To lede the somers with Lytel Johan.
They brought the monke to the lodg-dore,
Whether he were loth or lefe,
For to speke with Robyn Hode,
Maugre in theyr tethe.
Robyn dyde adowne his hode,
The monke whan that he se;
The monke was not so curt yse,
His hode then let he be.
‘He is a chorle, mayster, by dere worthy God,’
Than sayd Lytell Johan:
‘Thereof no force,’ sayd Robyn,
‘For curteysy can he none.
‘How many men,’ sayd Robyn,
‘Had this monke, Johan?’
‘Fyfty and two whan that we met,
But many of them be gone.’
‘Let blowe a horne,’ sayd Robyn,
‘That felaushyp may vs knowe;’
Seuen score of wyght yemen
Came pryckynge on a rowe.
And euerych of them a good mantell
Of scarlet and of raye;
All they came to good Robyn,
To wyte what he wolde say.
They made the monke to wasshe and wype,
And syt at his denere,
Robyn Hode and Lytell Johan
They serued him both in-fere.
‘Do gladly, monke,’ sayd Robyn.
‘Gramercy, syr,’ sayd he.
‘Where is your abbay, whan ye are at home,
And who is your avow?’
‘Saynt Mary abbay,’ sayd the monke,
‘Though I be symple here.’
‘In what offyce?’ sayd Robyn:
‘Syr, the hy selerer.’
‘Ye be the more welcome,’ sayd Robyn,
‘So euer mote I the;
Fyll of the best wyne,’ sayd Robyn,
’This monke shall drynke to me.
‘But I haue grete meruayle,’ sayd Robyn,
‘Of all this long day;
I drede Our Lady be wroth with me,
She sent me not my pay.’
‘Haue no doute, mayster,’ sayd Lytell Johan,
‘Ye haue no nede, I saye;
This monke it hath brought, I dare well swere,
For he is of her abbay.’
‘And she was a borowe,’ sayd Robyn,
‘Betwene a knyght and me,
Of a lytell money that I hym lent,
Under the g’Rene-wode tree.
‘And yf thou hast that syluer ibrought,
I pray the let me se;
And I shall help the eftsones,
Yf thou haue nede to me.’
The monke swore a full grete othe,
With a sory chere,
‘Of the borowehode thou spekest to me,
Herde I neuer ere.’
‘I make myn avowe to God,’ sayd Robyn,
‘Monke, thou art to blame;
For God is holde a ryghtwys man,
And so is his dame.
‘Thou toldest with thyn own tonge,
Thou may not say nay,
How thou arte her seruaunt,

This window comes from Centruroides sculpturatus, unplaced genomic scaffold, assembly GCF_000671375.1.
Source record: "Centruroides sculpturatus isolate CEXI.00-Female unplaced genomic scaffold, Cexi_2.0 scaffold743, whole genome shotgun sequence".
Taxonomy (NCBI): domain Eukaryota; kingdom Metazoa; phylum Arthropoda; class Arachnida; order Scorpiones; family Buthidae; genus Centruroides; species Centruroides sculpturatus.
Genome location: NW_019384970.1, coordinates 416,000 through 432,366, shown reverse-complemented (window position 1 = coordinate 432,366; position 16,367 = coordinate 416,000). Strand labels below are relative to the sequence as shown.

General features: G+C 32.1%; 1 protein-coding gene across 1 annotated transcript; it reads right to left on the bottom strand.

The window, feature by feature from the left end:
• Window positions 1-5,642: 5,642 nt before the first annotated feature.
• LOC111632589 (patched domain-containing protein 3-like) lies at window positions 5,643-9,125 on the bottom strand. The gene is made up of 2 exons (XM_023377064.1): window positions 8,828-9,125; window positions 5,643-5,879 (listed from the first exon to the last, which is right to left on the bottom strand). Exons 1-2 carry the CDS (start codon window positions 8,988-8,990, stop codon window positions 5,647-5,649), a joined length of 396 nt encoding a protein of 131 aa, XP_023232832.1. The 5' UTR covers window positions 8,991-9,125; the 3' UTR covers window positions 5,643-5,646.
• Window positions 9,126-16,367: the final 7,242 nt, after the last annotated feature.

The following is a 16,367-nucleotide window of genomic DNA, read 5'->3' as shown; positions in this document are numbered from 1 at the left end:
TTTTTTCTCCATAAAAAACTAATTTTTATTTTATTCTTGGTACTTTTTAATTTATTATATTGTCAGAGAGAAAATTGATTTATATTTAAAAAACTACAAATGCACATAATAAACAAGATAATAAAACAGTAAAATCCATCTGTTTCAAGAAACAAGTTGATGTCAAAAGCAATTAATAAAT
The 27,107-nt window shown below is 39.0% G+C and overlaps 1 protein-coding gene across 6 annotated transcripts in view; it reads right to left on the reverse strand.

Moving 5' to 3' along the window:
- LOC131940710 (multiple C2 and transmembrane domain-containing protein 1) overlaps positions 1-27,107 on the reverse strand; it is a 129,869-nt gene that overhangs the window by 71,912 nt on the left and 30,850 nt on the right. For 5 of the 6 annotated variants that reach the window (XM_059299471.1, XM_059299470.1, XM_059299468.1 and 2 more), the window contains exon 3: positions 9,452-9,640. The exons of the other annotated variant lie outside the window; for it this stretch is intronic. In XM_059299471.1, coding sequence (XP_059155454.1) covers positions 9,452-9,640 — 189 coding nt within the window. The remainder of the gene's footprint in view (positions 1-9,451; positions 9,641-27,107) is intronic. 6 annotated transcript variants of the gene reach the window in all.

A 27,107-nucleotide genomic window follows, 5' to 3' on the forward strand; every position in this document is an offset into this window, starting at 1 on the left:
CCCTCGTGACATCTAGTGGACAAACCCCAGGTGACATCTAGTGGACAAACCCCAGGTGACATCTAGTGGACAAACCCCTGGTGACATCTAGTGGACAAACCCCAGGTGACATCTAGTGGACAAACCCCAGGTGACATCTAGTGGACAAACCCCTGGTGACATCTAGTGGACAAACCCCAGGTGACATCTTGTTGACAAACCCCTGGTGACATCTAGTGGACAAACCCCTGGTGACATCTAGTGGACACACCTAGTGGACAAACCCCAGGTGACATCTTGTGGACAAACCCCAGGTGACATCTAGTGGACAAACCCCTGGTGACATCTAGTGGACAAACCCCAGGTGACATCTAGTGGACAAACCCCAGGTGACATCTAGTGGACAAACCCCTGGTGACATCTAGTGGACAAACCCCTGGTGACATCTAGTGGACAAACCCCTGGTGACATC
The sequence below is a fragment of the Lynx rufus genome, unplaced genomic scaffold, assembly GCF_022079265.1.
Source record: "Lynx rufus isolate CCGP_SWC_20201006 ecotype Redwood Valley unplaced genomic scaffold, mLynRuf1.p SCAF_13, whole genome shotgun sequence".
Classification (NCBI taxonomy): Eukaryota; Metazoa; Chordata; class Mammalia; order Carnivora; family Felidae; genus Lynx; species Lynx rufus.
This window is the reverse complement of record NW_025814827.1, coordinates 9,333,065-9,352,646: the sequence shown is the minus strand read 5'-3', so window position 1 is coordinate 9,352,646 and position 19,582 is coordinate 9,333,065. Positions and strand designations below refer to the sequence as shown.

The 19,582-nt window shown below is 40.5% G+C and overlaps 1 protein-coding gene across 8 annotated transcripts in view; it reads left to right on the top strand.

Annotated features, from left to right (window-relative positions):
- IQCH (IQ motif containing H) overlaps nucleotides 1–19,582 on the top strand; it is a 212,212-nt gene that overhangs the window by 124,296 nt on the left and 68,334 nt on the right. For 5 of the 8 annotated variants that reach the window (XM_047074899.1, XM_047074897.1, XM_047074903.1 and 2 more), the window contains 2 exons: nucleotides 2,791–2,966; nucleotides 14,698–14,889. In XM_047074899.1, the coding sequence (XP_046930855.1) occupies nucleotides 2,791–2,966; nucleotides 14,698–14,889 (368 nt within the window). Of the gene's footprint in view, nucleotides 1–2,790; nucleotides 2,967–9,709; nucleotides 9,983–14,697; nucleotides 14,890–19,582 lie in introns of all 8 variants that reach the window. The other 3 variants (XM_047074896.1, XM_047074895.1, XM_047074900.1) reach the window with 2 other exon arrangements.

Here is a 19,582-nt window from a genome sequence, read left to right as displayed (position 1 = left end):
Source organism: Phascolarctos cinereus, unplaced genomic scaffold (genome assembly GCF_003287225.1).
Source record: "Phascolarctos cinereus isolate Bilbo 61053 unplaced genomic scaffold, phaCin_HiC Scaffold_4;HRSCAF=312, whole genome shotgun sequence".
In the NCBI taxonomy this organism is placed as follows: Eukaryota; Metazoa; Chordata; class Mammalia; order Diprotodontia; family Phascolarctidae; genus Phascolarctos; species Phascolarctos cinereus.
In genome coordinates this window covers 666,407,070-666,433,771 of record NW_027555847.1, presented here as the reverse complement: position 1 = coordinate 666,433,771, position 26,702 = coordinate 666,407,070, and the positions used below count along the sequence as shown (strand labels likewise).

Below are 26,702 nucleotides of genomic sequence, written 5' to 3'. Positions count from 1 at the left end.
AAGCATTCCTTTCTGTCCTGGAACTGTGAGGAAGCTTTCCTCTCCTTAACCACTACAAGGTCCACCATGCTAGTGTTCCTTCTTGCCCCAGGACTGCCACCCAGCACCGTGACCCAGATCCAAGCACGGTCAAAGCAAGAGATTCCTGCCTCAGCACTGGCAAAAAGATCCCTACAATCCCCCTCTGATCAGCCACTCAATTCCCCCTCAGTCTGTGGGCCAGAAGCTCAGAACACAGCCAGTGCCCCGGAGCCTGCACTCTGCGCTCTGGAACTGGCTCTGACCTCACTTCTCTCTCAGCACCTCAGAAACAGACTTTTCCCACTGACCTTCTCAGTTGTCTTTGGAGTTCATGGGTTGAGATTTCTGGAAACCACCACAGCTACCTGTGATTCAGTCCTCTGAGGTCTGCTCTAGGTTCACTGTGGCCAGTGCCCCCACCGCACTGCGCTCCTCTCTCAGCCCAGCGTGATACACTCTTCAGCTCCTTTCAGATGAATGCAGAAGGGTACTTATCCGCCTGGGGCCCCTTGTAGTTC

And seruest her euery day.
‘And thou art made her messengere,
My money for to pay;
Therfore I cun the mor thanke
Thou arte come at thy day.
‘What is in your cofers?’ sayd Robyn,
‘Trewe than tell thou me:’
‘Syr,’ he sayd, ’Twenty marke,
Al so mote I the.’
‘Yf there be no more,’ sayd Robyn,
‘I wyll not one peny;
Yf thou hast myster of ony more,
Syr, more I shall lende to the.
‘And yf I fynd more,’ sayd Robyn,
‘I-wys thou shalte it for gone;
For of thy spendynge-syluer, monke,
Thereof wyll I ryght none.
‘Go nowe forthe, Lytell Johan,
And the trouth tell thou me;
If there be no more but twenty marke,
No peny that I se.’
Lytell Johan spred his mantell downe,
As he had done before,
And he tolde out of the monk s male
Eyght hundred pounde and more.
Lytell Johan let it lye full styll,
And went to his mayster in hast;
‘Syr,’ he sayd, ’The monke is trewe ynowe,
Our Lady hath doubled your cast.’
‘I make myn avowe to God,’ sayd Robyn
‘Monke, what tolde I the?
Our Lady is the trewest woman
That euer yet founde I me.
‘By dere worthy God,’ sayd Robyn,
‘To seche all Englond thorowe,
Yet founde I neuer to my pay
A moche better borowe.
‘Fyll of the best wyne, and do hym drynke,’ sayd Robyn,
‘And grete well thy lady hende,
And yf she haue nede to Robyn Hode,
A frende she shall hym fynde.
‘And yf she nedeth ony more syluer,
Come thou agayne to me,
And, by this token she hath me sent,